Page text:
Tuesday, May 13, 2014

Riding in Pain

Motorcycling with Fibromyalgia has it's unique set of challenges. Last year when we were riding in North Carolina I learned about Candidiasis, a yeast infection that can affect the entire body on the skin. As I continued to push myself in the damp and the rain, my body swelled up and ached badly from this skin infection. Certain foods contributed to this, so I've eliminated most of them since and I've purchased better rain gear.

What I hadn't counted on was dry heat causing a flare up of my symptoms. Riding from Scottsdale to San Diego in the afternoon sun seemed like a long ride for me, but not a dangerous one. After 195 miles from Scottsdale Whole Foods where we had lunch with Genevieve Schmitt of Women Riders Now, I had to take a break at the Dateland Travel Center. I was in great pain but I couldn't understand why. I had been drinking plenty of water, eaten a very healthful lunch, rested well, but this pain was more extreme than usual.

Hopping back on my V*Star I was determined to get to San Diego to see my daughter, but when we rolled into Yuma, only 60 miles later, I could barely move. Just slowing the bike down at the end of the off ramp I nearly dropped it. My legs, arms, hand and shoulders weren't working as I commanded them to. Even thinking hard about how I wanted my body to perform didn't garner the usual results. My hubs Side Road Steve got us a motel room immediately and helped me get into bed. Howling in pain, I couldn't think straight. Confusion and fear set in.

"Do we need to go to the E.R.?" he pleaded.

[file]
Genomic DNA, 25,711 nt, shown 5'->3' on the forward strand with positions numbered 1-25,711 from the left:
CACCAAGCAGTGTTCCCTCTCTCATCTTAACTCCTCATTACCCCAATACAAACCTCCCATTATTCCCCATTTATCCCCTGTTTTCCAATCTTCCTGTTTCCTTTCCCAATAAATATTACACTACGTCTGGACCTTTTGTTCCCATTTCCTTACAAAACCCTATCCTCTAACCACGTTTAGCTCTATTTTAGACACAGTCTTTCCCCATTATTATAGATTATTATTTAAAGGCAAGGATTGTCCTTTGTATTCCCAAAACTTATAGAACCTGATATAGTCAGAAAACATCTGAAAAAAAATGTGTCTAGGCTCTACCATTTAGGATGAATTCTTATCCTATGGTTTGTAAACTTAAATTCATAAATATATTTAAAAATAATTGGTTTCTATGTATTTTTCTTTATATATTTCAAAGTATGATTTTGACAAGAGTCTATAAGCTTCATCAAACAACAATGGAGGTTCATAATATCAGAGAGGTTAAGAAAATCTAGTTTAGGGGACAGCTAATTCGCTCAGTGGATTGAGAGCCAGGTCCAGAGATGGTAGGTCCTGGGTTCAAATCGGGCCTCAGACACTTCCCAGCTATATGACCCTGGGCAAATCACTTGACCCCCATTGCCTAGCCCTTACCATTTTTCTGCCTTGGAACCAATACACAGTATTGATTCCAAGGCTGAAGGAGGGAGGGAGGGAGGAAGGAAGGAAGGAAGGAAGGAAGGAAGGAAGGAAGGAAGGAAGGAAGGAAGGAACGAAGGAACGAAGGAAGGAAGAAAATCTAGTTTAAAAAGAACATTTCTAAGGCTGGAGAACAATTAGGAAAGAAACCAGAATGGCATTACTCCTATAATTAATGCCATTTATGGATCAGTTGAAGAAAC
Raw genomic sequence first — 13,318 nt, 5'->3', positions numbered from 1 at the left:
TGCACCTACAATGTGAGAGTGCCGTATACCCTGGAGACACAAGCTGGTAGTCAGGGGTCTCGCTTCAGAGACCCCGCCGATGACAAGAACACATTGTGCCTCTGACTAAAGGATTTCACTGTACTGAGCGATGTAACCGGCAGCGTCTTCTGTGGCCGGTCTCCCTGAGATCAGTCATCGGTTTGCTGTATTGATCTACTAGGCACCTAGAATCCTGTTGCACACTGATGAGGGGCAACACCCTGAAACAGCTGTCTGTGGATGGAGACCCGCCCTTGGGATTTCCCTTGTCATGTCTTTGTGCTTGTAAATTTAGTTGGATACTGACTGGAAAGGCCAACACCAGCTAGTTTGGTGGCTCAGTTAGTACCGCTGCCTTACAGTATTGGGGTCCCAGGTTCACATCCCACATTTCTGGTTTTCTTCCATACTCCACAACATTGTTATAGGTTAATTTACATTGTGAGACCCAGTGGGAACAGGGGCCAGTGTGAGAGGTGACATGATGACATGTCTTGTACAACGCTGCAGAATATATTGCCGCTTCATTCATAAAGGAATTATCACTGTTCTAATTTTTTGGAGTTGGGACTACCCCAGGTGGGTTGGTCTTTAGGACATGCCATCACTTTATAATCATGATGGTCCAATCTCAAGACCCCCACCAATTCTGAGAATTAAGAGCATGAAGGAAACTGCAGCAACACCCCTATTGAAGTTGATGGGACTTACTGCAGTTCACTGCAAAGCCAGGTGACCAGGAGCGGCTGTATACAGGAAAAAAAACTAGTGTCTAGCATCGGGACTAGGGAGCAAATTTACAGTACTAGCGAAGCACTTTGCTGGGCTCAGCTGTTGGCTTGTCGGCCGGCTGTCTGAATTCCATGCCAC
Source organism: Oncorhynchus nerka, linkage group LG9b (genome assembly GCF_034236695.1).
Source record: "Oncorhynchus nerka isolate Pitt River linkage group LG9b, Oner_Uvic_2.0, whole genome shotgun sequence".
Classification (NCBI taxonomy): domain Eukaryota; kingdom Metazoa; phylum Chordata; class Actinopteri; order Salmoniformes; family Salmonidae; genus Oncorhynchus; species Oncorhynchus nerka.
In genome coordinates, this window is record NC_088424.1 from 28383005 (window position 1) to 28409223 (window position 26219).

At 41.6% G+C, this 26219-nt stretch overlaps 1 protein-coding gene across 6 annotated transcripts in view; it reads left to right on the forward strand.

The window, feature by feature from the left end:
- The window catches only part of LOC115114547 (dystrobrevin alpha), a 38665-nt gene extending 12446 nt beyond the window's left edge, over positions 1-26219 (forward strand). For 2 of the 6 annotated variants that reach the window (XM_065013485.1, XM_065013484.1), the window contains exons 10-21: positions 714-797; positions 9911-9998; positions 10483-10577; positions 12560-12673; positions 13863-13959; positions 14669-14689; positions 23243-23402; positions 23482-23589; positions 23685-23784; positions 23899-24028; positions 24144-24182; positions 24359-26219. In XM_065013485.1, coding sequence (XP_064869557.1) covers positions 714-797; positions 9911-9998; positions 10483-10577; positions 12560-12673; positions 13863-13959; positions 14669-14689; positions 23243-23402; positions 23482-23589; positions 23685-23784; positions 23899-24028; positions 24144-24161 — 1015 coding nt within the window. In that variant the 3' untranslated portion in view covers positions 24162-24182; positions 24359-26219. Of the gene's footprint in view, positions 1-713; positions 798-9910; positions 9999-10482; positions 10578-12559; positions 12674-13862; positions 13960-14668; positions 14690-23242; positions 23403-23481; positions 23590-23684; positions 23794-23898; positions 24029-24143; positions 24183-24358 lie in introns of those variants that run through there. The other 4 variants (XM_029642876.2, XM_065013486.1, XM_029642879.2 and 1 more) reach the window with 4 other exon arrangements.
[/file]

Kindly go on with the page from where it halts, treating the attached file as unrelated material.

"No, no, no. I just need to take some meds and rest."

Another medical bill is all I needed to add to the pain. Even with insurance, a good portion of my income goes to managing my Fibromyalgia. Between massages, physical therapy, medicines, doctor appointments, acupuncture, homeopathic treatments, creams, wraps, braces and supplements, I would estimate about 1/4 of all I earn is spent trying to ease my pain. The pain I was experiencing in Yuma was excruciating, with no end in sight.

I needed to get back to San Diego because my daughter and son-in-law were coming to visit the next day. Disappointing her wasn't an option for me, but I was truly physically beaten. I wept in bed as my hubs fed, massaged, cooled and stroked me. After a few hours the cramps and pain subsided, but I was exhausted.

The next morning we awoke at 5am and hit the road by 6am, tearing through those last 180 miles effortlessly in the cool wind. We went on to visit with my daughter and attend her ultrasound, getting little glimpses of my grandson sucking his toes.
Subsequently I determined I hadn't been wearing my wet vest and my body overheated. After seeing my doctor, she discussed this with me and reminded me that I must take extra steps to prevent my symptons if I want to continue to ride.

People ask my why I continue to ride, even though it causes me such pain.

"Lying on the couch I'm still in pain. I don't want to die on my couch. I don't want to live on a couch. If I'm going to be in pain I would rather be in pain on a motorcycle."

4 comments:

  1. God Bless you Sash...and what a cutie sucking it's thumb...What a wonderful Grandma you will be and such a inspiration..You are a true trooper..<3

    ReplyDelete
  2. Boy I feel for you. I do know about back pain. It's debilitating. I took myself off 3 meds this past year just by diet alone. If you come up with a pain free ride solution please share. Congrats on your grandson!

    ReplyDelete
  3. Tina, I wish you the best. I knew you had Fibromyalgia but had no idea you were in so much pain a great deal of the time. What you experienced in Yuma sounded awful. I'm glad you have a great attitude and a positive spirit. I'm sure seeing your grandsons ultrasound photo brightened your day. Take care of yourself!

    Cheers,
    Curt

    ReplyDelete
  4. Yes I understand, if you are going to be in pain, it might as well be on two wheels.

    I didn't know that heat had so much to do with the symptoms. Good thing Highway was there to take care of you until the symptoms subsided.

    ReplyDelete

About Sash


People call me "Sash" because I'm a former beauty queen in my old home town. My father used to ride in an MC which got me interested in the culture. After my last divorce I said "goodbye" to Susie Homemaker and became the rude biker chick I always felt inside. (Read more...)